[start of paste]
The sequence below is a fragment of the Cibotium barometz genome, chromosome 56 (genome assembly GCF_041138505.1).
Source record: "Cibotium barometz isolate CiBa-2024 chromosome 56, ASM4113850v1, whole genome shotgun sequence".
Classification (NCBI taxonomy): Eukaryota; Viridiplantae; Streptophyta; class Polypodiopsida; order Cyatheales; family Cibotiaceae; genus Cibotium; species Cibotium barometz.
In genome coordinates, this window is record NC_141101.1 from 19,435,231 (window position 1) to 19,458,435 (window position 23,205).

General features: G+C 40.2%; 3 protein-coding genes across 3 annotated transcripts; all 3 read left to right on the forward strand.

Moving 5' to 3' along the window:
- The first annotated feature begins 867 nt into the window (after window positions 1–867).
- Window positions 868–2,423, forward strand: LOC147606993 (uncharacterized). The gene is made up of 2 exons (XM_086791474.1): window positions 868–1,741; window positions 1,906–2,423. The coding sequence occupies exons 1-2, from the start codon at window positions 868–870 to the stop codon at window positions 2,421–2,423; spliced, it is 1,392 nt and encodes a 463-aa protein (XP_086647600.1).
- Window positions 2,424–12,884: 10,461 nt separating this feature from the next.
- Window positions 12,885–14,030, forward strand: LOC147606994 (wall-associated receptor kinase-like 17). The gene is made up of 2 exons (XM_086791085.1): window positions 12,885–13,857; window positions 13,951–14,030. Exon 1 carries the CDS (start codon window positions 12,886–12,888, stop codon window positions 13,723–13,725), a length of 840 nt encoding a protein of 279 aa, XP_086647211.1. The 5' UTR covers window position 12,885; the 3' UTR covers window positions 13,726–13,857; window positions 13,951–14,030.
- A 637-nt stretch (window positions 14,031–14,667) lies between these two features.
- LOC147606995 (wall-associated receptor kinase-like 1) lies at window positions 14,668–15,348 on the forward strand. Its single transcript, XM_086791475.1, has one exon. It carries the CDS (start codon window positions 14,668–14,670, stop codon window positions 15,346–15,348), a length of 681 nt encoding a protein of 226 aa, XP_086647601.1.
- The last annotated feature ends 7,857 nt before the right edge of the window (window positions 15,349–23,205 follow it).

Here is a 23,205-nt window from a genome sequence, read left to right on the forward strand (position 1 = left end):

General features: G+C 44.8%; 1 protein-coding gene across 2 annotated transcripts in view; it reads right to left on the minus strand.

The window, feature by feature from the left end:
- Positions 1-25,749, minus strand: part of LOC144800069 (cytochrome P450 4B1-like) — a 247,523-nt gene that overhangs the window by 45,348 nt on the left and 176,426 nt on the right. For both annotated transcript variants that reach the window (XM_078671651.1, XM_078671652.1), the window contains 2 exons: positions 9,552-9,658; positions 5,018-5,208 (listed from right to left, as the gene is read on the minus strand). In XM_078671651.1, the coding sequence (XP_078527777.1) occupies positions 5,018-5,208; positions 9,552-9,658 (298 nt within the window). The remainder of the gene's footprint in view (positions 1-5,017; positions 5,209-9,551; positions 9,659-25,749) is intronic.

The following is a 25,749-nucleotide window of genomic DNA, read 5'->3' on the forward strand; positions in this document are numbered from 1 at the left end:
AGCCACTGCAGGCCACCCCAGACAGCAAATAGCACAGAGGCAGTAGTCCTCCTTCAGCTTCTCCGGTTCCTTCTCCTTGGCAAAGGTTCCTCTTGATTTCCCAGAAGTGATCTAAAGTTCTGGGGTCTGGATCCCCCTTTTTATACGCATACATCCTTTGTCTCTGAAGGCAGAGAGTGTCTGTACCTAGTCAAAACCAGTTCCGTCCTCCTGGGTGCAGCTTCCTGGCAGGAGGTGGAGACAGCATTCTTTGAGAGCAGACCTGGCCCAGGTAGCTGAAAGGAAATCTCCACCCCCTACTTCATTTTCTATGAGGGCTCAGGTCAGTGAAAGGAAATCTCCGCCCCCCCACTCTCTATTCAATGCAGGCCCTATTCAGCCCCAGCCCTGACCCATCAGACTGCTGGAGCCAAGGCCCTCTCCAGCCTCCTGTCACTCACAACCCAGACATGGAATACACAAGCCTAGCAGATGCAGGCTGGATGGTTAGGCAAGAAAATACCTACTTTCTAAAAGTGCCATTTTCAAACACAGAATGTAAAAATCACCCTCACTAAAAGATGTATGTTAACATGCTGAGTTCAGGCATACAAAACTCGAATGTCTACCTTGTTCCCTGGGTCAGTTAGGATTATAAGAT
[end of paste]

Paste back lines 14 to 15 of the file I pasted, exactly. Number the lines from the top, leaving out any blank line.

Here is a 23,205-nt window from a genome sequence, read left to right on the forward strand (position 1 = left end):

General features: G+C 44.8%; 1 protein-coding gene across 2 annotated transcripts in view; it reads right to left on the minus strand.